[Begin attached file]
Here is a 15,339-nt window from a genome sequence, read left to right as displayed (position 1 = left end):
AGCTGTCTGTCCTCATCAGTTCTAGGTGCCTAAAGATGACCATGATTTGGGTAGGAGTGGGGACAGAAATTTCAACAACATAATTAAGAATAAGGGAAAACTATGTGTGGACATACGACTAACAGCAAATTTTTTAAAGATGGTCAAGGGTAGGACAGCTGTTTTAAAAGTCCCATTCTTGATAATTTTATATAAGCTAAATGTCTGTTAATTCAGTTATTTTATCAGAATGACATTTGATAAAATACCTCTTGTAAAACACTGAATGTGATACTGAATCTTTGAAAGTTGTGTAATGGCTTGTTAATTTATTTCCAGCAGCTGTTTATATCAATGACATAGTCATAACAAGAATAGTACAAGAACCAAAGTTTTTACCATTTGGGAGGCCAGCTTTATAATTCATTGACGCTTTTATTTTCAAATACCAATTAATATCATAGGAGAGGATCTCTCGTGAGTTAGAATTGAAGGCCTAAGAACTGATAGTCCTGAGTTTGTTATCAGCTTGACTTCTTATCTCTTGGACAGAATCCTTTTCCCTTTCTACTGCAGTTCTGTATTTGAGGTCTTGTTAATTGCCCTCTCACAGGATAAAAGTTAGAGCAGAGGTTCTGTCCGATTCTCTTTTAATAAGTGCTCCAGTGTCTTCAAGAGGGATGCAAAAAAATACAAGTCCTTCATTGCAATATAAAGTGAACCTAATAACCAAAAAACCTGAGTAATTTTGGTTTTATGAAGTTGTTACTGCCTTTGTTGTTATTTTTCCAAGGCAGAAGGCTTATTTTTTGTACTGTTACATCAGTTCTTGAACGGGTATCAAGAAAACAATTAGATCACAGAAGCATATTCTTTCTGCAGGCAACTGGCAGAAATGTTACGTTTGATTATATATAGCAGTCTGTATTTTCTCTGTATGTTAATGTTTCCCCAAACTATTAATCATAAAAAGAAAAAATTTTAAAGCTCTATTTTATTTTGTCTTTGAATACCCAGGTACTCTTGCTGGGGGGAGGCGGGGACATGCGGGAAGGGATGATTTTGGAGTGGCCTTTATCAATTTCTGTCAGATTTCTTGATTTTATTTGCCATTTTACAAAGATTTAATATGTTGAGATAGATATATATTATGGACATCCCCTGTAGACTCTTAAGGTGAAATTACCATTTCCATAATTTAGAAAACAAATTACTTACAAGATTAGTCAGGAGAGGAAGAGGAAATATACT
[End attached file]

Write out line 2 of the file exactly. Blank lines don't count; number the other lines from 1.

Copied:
AGCTGTCTGTCCTCATCAGTTCTAGGTGCCTAAAGATGACCATGATTTGGGTAGGAGTGGGGACAGAAATTTCAACAACATAATTAAGAATAAGGGAAAACTATGTGTGGACATACGACTAACAGCAAATTTTTTAAAGATGGTCAAGGGTAGGACAGCTGTTTTAAAAGTCCCATTCTTGATAATTTTATATAAGCTAAATGTCTGTTAATTCAGTTATTTTATCAGAATGACATTTGATAAAATACCTCTTGTAAAACACTGAATGTGATACTGAATCTTTGAAAGTTGTGTAATGGCTTGTTAATTTATTTCCAGCAGCTGTTTATATCAATGACATAGTCATAACAAGAATAGTACAAGAACCAAAGTTTTTACCATTTGGGAGGCCAGCTTTATAATTCATTGACGCTTTTATTTTCAAATACCAATTAATATCATAGGAGAGGATCTCTCGTGAGTTAGAATTGAAGGCCTAAGAACTGATAGTCCTGAGTTTGTTATCAGCTTGACTTCTTATCTCTTGGACAGAATCCTTTTCCCTTTCTACTGCAGTTCTGTATTTGAGGTCTTGTTAATTGCCCTCTCACAGGATAAAAGTTAGAGCAGAGGTTCTGTCCGATTCTCTTTTAATAAGTGCTCCAGTGTCTTCAAGAGGGATGCAAAAAAATACAAGTCCTTCATTGCAATATAAAGTGAACCTAATAACCAAAAAACCTGAGTAATTTTGGTTTTATGAAGTTGTTACTGCCTTTGTTGTTATTTTTCCAAGGCAGAAGGCTTATTTTTTGTACTGTTACATCAGTTCTTGAACGGGTATCAAGAAAACAATTAGATCACAGAAGCATATTCTTTCTGCAGGCAACTGGCAGAAATGTTACGTTTGATTATATATAGCAGTCTGTATTTTCTCTGTATGTTAATGTTTCCCCAAACTATTAATCATAAAAAGAAAAAATTTTAAAGCTCTATTTTATTTTGTCTTTGAATACCCAGGTACTCTTGCTGGGGGGAGGCGGGGACATGCGGGAAGGGATGATTTTGGAGTGGCCTTTATCAATTTCTGTCAGATTTCTTGATTTTATTTGCCATTTTACAAAGATTTAATATGTTGAGATAGATATATATTATGGACATCCCCTGTAGACTCTTAAGGTGAAATTACCATTTCCATAATTTAGAAAACAAATTACTTACAAGATTAGTCAGGAGAGGAAGAGGAAATATACT